I TOLD YOU THINGS WERE HEATING UP AS AMERICA TRIES TO KEEP UP HER HEGEMONISTIC WAYS AND RUSSIA TRIES TO REASSERT HER POWER STATUS.RUSSIA HAS NOW LET THE CAT OUT OF THE BAG AND HAS SAID IN NO UNCERTAIN TERMS THAT ANY AGRESSOR NATION(MOVING AGAINST THE RUSSIAN FEDERATION POLITICALLY,FINACIALLY,GEOPOLITICALLY,AND MILITARILY) WILL HAVE TO DEAL WITH A NUCLEAR FIRST STRIKE FROM RUSSIA…OH,EVEN THOUGH AMERICA HAS 1,000’S OF NUKES,LITTLE KNOWN FACT IS RUSSIA ACTUALLY POSSESSES 1,000’S MORE NUKES THAN THE U.S.!YES,YOU READ IT RIGHT.
Russia: We’ll Nuke ‘Aggressors’ First
Russia is weighing changes to its military doctrine that would allow for a “preventive” nuclear strike against its enemies — even those armed only with conventional weapons. The news comes just as American diplomats are trying to get Russia to cut down its nuclear stockpile, and put the squeeze on Iran’s suspect nuclear program.
In an interview published today in Izvestia, Nikolai Patrushev, the secretary of the Kremlin’s security council, said the new doctrine offers “different options to allow the use of nuclear weapons, depending on a certain situation and intentions of a would-be enemy. In critical national security situations, one should also not exclude a preventive nuclear strike against the aggressor.”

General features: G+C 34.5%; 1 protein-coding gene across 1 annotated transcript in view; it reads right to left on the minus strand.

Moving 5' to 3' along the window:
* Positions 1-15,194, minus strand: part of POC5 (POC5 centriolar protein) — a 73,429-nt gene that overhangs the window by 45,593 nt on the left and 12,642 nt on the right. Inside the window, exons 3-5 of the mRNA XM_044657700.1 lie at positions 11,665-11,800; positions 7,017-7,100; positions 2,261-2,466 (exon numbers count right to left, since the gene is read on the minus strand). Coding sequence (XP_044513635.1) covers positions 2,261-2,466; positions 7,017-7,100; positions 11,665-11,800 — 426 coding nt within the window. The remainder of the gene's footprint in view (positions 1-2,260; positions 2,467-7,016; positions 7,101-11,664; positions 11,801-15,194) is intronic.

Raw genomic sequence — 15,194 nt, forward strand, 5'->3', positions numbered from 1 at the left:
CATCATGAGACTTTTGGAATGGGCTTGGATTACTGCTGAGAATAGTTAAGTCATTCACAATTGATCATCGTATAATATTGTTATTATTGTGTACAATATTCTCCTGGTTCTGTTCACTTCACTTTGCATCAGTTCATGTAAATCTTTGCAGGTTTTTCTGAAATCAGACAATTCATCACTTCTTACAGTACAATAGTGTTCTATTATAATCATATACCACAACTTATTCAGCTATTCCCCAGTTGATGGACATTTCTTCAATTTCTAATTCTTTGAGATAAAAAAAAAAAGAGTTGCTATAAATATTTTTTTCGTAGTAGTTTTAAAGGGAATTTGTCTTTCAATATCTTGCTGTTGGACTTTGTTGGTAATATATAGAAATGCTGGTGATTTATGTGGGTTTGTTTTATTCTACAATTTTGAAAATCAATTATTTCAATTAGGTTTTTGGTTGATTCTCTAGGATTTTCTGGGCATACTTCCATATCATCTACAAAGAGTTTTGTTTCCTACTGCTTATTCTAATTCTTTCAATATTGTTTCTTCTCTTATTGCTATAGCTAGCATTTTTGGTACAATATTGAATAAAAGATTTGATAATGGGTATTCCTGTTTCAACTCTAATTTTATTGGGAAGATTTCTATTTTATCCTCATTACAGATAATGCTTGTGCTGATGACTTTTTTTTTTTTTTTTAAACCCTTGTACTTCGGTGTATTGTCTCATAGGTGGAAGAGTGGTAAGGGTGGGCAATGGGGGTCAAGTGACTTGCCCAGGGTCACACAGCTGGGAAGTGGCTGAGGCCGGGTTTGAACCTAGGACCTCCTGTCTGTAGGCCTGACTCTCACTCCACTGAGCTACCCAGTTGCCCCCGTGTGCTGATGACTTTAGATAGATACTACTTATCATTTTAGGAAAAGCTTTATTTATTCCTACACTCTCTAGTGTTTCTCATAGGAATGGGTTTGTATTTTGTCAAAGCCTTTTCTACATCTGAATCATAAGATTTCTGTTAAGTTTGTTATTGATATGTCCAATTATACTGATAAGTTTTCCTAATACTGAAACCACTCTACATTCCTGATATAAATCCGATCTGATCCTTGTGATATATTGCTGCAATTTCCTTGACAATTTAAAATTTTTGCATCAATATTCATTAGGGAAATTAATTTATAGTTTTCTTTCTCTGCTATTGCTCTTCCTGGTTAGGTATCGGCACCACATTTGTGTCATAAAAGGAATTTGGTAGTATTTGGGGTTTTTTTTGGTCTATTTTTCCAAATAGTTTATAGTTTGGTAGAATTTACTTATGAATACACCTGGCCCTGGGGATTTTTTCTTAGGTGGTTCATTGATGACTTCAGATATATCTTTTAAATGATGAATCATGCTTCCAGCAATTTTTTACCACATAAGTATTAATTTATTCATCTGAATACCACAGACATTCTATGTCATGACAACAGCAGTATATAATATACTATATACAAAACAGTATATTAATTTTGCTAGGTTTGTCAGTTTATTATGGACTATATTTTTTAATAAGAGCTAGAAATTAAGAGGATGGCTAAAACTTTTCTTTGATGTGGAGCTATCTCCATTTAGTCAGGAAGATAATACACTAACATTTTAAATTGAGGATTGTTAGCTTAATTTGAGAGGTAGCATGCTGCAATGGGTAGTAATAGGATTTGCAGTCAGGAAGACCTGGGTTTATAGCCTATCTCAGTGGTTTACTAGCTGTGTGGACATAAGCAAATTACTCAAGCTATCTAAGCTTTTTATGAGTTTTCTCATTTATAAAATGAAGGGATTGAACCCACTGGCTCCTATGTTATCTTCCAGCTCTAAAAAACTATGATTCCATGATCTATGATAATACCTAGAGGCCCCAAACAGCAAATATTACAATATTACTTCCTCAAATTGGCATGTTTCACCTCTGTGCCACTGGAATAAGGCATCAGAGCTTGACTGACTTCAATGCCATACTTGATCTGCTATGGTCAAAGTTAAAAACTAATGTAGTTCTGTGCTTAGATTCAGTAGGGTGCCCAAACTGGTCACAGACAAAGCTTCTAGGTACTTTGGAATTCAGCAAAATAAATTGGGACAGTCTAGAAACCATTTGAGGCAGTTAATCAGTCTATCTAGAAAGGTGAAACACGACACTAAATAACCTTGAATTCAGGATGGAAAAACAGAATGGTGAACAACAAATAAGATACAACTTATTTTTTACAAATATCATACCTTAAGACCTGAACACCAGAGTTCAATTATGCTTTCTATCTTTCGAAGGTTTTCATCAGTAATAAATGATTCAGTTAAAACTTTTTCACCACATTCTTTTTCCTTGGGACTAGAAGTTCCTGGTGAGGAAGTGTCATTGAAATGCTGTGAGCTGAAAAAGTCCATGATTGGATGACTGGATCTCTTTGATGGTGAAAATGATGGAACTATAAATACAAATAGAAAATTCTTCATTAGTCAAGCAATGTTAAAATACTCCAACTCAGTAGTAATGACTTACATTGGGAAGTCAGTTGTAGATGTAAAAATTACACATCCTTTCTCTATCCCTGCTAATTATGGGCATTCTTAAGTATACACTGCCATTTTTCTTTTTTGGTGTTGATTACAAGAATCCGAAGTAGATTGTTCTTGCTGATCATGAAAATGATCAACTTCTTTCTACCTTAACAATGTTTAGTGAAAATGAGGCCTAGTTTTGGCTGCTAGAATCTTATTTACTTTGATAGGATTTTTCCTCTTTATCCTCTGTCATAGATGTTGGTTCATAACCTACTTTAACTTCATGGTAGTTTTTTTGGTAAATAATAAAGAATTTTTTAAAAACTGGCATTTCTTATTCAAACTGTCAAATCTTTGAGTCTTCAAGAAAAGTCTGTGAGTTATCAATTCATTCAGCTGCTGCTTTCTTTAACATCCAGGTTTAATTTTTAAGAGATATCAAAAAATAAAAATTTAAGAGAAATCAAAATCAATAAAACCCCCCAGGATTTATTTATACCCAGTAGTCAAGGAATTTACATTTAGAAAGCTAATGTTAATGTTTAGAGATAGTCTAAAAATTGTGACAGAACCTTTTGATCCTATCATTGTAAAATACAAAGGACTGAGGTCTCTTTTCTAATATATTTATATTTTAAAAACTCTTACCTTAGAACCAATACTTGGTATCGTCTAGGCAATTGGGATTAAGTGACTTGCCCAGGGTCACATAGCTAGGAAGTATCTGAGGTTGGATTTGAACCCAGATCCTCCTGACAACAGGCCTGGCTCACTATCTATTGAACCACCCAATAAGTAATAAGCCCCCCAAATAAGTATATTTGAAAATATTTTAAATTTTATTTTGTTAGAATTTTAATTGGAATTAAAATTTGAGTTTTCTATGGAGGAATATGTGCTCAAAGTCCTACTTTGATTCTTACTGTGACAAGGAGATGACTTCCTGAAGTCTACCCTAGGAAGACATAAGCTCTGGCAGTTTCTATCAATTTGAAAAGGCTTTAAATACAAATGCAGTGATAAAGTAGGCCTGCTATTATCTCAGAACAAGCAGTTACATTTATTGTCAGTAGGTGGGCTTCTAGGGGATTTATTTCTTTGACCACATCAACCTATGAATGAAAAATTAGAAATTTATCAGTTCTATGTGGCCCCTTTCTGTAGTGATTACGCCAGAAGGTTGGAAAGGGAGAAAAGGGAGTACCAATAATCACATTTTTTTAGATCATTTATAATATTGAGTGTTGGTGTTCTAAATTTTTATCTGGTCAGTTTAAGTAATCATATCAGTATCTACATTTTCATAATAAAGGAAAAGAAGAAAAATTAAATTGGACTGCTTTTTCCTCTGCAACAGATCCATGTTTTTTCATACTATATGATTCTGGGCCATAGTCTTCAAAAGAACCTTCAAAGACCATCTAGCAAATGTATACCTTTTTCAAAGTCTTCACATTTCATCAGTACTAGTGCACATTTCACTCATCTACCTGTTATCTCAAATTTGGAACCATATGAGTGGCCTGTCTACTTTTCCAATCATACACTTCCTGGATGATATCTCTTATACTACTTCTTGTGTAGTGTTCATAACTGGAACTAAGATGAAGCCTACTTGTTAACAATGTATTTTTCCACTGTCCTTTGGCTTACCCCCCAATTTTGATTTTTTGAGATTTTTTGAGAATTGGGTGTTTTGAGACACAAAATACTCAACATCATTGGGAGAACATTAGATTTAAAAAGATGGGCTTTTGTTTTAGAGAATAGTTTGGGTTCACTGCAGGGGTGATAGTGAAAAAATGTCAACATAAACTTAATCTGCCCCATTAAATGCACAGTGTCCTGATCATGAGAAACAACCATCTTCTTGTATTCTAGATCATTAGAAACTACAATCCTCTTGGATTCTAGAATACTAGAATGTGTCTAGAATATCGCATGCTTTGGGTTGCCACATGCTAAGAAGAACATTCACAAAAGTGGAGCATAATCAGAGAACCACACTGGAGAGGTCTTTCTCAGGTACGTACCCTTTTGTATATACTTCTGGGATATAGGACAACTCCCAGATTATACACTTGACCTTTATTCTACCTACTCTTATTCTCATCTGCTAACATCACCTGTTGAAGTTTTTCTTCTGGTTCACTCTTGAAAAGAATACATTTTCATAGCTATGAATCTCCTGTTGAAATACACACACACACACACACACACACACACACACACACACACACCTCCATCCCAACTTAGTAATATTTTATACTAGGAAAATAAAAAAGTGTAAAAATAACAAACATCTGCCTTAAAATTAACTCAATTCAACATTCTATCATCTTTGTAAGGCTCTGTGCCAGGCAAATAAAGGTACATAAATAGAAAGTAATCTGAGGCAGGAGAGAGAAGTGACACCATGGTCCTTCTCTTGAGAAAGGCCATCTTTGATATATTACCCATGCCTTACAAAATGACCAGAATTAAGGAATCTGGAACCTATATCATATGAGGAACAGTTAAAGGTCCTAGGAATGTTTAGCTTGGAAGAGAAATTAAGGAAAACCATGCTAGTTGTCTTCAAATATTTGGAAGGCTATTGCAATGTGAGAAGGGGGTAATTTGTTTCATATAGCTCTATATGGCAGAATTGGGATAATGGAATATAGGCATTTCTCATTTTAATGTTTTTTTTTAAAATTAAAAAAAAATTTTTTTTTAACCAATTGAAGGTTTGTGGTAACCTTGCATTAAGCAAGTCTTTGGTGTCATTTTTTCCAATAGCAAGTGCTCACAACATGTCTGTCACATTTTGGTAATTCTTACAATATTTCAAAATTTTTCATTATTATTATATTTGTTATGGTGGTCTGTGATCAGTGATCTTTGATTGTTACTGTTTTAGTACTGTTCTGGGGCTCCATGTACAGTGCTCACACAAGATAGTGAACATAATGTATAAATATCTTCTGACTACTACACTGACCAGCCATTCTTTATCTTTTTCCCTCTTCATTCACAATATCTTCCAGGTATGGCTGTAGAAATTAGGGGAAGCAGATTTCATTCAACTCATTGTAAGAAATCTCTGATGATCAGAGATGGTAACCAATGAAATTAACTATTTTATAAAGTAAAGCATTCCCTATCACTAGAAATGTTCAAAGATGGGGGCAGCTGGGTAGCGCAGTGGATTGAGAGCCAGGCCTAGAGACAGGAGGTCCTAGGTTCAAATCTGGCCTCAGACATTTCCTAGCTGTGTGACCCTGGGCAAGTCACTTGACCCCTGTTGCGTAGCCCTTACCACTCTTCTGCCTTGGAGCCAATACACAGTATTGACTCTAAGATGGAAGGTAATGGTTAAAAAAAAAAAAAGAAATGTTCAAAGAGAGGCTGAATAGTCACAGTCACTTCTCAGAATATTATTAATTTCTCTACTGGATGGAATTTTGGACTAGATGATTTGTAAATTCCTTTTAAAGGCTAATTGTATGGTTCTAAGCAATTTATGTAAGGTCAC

What’s more, Patrushev said, Russia is revising the rules for the employment of nukes to repel conventionally armed attackers, “not only in large-scale, but also in a regional and even a local war.”
Gulp. If I were in Georgia — or in any other country Russia considers part of its sphere of influence — that formulation would make me pretty anxious.
The Russian Federation is considering the “first strike” option as part of a larger overhaul of military doctrine. The new doctrine, which is supposed to be presented to President Dmitry Medvedev later this year, is supposed to provide “flexible and timely” responses to national security threats.
The United States and Russia may prepping to negotiate a new strategic arms reduction treaty after President Obama declared a “reset” in relations between Moscow and Russia. But Patrushev, apparently, didn’t get the memo. In the interview, he takes a swipe at the United States and NATO, saying that the alliance “continues to press for the admission of new members to NATO, the military activities of the bloc are intensifying, and U.S. strategic forces are conducting intensive exercises to improve the management of strategic nuclear weapons.”
In other words, Moscow is holding to a hard line, precisely at a time when Washington is trying to play nice. The administration wants the Kremlin’s help — to pressure Iran, to revive the arms-control process — but the bear still needs to brandish nukes.